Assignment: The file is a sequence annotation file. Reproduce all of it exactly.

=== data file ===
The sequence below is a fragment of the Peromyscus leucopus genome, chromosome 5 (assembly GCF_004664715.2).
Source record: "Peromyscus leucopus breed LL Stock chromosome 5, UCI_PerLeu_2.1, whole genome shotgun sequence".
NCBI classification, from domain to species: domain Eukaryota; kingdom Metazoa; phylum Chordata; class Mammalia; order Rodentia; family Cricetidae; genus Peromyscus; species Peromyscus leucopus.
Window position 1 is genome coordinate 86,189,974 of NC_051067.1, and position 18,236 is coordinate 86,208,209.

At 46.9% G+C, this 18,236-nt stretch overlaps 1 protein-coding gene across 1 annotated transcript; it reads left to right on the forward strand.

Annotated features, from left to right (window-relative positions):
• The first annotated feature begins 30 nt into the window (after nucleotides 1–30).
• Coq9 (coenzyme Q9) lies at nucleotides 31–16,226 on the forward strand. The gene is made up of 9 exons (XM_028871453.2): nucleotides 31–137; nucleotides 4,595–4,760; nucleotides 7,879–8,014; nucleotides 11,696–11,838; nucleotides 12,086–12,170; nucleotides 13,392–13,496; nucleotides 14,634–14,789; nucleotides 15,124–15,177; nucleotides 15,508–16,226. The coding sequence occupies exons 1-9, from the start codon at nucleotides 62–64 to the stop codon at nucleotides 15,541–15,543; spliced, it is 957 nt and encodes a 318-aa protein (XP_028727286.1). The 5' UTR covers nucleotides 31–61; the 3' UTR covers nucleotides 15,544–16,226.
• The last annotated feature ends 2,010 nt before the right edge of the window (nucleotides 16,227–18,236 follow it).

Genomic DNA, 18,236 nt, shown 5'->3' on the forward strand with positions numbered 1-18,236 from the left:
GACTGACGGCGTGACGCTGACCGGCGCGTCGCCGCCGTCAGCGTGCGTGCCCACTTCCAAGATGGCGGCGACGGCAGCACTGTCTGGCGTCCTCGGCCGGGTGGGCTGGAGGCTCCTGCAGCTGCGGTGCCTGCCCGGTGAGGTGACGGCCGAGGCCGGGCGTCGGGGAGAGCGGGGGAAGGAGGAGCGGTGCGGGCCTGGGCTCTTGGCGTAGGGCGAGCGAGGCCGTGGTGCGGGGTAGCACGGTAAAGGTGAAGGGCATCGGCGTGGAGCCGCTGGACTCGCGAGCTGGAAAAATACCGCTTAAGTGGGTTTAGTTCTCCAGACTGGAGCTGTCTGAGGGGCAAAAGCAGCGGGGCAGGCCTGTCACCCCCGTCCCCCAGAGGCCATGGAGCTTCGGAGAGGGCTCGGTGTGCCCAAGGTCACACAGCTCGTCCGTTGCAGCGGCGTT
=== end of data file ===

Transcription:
The sequence below is a fragment of the Peromyscus leucopus genome, chromosome 5 (assembly GCF_004664715.2).
Source record: "Peromyscus leucopus breed LL Stock chromosome 5, UCI_PerLeu_2.1, whole genome shotgun sequence".
NCBI classification, from domain to species: domain Eukaryota; kingdom Metazoa; phylum Chordata; class Mammalia; order Rodentia; family Cricetidae; genus Peromyscus; species Peromyscus leucopus.
Window position 1 is genome coordinate 86,189,974 of NC_051067.1, and position 18,236 is coordinate 86,208,209.

At 46.9% G+C, this 18,236-nt stretch overlaps 1 protein-coding gene across 1 annotated transcript; it reads left to right on the forward strand.

Annotated features, from left to right (window-relative positions):
• The first annotated feature begins 30 nt into the window (after nucleotides 1–30).
• Coq9 (coenzyme Q9) lies at nucleotides 31–16,226 on the forward strand. The gene is made up of 9 exons (XM_028871453.2): nucleotides 31–137; nucleotides 4,595–4,760; nucleotides 7,879–8,014; nucleotides 11,696–11,838; nucleotides 12,086–12,170; nucleotides 13,392–13,496; nucleotides 14,634–14,789; nucleotides 15,124–15,177; nucleotides 15,508–16,226. The coding sequence occupies exons 1-9, from the start codon at nucleotides 62–64 to the stop codon at nucleotides 15,541–15,543; spliced, it is 957 nt and encodes a 318-aa protein (XP_028727286.1). The 5' UTR covers nucleotides 31–61; the 3' UTR covers nucleotides 15,544–16,226.
• The last annotated feature ends 2,010 nt before the right edge of the window (nucleotides 16,227–18,236 follow it).

Genomic DNA, 18,236 nt, shown 5'->3' on the forward strand with positions numbered 1-18,236 from the left:
GACTGACGGCGTGACGCTGACCGGCGCGTCGCCGCCGTCAGCGTGCGTGCCCACTTCCAAGATGGCGGCGACGGCAGCACTGTCTGGCGTCCTCGGCCGGGTGGGCTGGAGGCTCCTGCAGCTGCGGTGCCTGCCCGGTGAGGTGACGGCCGAGGCCGGGCGTCGGGGAGAGCGGGGGAAGGAGGAGCGGTGCGGGCCTGGGCTCTTGGCGTAGGGCGAGCGAGGCCGTGGTGCGGGGTAGCACGGTAAAGGTGAAGGGCATCGGCGTGGAGCCGCTGGACTCGCGAGCTGGAAAAATACCGCTTAAGTGGGTTTAGTTCTCCAGACTGGAGCTGTCTGAGGGGCAAAAGCAGCGGGGCAGGCCTGTCACCCCCGTCCCCCAGAGGCCATGGAGCTTCGGAGAGGGCTCGGTGTGCCCAAGGTCACACAGCTCGTCCGTTGCAGCGGCGTT